That the lenders (and Cerberus, especially) did not do so ironically reflects the value of the business. (I think we can all agree that a business that generates $25 million of free cash flows to equity is worth more than $30 or $60 or even $90 million). In a Ch. 11 process, transaction prices would have been high, the administrative fees as extravagant as usual, and the implied returns to the acquirer therefore low. And besides, DirecTV had served Unitek with a 180 day notice of termination which meant that time was tight.

The lenders’ alternative option – one that promised higher returns – was to add penalties (warrants for 20% of the equity, please!) and higher interest charges on the debt. And that, in the end, was the outcome.

Being a newcomer to Unitek Global Services and UNTK, Red sees all this with the advantage of hindsight. However, already as the situation was unfolding, it was fairly easy for anyone who engaged with the company from as investment standpoint to understand that the scenario facing the company’s stakeholders and its lenders was not one of conquest and pillage, but, rather, one of mutually assured destruction, which, once it became evident to the lenders, would effectively cause them to take their fingers of the trigger (although, of course, they did exert their pound of flesh.)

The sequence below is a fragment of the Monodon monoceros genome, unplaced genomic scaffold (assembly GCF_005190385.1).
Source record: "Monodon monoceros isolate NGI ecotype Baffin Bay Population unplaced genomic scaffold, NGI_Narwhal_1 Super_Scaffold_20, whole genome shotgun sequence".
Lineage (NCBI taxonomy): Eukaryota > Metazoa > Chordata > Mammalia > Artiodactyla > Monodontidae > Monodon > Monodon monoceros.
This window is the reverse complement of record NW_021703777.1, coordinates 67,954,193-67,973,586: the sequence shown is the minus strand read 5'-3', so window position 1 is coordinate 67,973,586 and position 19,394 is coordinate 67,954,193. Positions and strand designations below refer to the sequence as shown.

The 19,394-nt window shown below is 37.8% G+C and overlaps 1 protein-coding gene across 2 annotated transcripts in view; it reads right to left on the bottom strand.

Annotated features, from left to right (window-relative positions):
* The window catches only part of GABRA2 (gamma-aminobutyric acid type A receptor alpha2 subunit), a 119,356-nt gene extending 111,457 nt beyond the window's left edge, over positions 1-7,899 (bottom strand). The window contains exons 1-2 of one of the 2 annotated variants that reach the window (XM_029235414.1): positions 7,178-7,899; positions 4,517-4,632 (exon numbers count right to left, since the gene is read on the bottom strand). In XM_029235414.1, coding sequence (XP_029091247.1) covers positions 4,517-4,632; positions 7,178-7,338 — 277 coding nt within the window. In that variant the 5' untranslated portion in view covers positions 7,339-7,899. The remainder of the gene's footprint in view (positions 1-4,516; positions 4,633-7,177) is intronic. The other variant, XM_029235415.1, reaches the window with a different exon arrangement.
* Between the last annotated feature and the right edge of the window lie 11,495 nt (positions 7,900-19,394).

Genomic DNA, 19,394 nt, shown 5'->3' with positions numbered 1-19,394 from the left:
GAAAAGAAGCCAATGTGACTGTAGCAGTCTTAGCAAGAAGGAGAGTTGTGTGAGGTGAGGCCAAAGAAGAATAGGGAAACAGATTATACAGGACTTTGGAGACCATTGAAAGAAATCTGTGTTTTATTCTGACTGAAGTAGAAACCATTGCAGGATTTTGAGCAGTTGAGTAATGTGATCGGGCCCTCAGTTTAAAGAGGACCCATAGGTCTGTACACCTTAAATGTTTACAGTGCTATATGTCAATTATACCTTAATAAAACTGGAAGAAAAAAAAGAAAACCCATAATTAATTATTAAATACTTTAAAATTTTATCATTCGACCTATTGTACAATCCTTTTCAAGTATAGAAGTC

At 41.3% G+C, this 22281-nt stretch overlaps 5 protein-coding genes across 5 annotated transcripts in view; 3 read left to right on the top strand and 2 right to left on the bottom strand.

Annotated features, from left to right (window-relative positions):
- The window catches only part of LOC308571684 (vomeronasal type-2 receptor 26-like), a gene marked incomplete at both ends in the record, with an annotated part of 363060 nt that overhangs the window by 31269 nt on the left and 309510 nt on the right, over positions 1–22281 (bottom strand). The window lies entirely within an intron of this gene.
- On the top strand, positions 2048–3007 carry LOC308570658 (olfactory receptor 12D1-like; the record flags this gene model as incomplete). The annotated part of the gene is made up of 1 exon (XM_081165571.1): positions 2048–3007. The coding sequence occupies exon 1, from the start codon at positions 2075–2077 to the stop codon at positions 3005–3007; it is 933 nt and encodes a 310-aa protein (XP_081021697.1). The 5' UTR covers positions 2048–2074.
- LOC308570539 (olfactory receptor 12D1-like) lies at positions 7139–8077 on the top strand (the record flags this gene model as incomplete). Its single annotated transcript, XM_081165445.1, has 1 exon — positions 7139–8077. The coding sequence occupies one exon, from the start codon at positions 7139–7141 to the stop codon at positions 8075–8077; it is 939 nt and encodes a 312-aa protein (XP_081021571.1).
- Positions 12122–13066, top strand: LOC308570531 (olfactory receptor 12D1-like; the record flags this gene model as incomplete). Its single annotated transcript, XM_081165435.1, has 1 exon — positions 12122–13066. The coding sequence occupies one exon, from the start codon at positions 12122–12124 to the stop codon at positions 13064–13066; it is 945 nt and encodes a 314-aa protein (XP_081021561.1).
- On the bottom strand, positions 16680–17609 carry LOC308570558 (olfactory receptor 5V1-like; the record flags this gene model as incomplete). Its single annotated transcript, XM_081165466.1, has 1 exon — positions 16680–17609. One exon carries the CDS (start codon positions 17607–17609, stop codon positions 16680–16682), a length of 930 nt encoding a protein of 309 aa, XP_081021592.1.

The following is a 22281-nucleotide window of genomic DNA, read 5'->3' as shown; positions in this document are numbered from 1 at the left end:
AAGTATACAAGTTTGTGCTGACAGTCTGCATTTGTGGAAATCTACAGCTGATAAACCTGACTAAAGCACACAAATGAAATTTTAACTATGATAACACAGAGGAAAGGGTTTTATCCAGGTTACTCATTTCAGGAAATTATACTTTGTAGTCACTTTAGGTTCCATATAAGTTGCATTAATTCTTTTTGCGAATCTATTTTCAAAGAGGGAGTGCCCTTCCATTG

Moreover, since there was no real issue of total loss of value (assuming, of course, that everyone would act rationally — introduce a Pol Pot character into the mix and all bets are off,) I could turn my eyes toward the opportunity part of the situation. And, oh boy!, did I see opportunities, in particular short to medium term opportunities capitalizing on the market stupidity (read about this here.)